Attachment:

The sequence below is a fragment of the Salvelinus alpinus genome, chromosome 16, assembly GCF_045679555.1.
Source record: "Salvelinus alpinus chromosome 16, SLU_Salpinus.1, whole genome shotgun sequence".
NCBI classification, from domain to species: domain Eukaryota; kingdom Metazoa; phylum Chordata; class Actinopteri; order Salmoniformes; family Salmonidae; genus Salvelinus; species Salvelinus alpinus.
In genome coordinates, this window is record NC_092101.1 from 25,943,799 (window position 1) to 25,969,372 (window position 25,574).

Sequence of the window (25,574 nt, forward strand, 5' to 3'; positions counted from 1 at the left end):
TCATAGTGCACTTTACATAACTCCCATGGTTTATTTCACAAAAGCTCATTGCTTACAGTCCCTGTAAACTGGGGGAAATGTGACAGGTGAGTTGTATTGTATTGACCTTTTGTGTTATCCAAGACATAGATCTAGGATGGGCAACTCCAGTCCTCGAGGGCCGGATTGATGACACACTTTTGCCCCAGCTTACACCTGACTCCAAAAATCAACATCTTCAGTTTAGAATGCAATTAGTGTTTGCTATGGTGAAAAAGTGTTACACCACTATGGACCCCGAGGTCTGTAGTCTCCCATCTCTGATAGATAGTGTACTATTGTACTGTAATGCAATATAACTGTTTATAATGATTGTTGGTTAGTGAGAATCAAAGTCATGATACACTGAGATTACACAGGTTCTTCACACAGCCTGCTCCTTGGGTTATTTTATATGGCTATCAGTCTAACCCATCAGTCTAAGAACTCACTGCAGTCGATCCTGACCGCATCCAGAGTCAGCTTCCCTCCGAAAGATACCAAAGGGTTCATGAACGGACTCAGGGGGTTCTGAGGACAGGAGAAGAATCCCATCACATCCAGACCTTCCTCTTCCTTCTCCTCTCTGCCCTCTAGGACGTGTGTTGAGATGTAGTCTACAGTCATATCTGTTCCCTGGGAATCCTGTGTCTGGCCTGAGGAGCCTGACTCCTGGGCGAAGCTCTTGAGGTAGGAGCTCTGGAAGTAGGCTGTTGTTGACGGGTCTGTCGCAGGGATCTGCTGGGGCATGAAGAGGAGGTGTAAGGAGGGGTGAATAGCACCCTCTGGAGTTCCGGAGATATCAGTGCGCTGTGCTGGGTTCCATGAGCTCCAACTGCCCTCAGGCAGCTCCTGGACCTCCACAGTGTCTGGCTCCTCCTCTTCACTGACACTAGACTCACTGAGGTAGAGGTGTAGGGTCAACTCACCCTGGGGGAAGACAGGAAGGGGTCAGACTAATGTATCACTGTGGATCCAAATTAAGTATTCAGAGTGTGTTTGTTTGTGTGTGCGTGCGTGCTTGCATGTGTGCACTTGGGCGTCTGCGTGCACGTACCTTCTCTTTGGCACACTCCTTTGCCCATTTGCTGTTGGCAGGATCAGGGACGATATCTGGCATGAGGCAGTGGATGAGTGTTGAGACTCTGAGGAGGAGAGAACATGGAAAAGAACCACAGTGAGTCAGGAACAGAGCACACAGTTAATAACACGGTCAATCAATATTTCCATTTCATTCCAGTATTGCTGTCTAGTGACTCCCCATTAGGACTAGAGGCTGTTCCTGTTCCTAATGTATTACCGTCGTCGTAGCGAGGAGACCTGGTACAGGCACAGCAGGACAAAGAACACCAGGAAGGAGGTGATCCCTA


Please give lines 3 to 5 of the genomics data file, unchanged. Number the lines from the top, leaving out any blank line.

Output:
NCBI classification, from domain to species: domain Eukaryota; kingdom Metazoa; phylum Chordata; class Actinopteri; order Salmoniformes; family Salmonidae; genus Salvelinus; species Salvelinus alpinus.
In genome coordinates, this window is record NC_092101.1 from 25,943,799 (window position 1) to 25,969,372 (window position 25,574).

Sequence of the window (25,574 nt, forward strand, 5' to 3'; positions counted from 1 at the left end):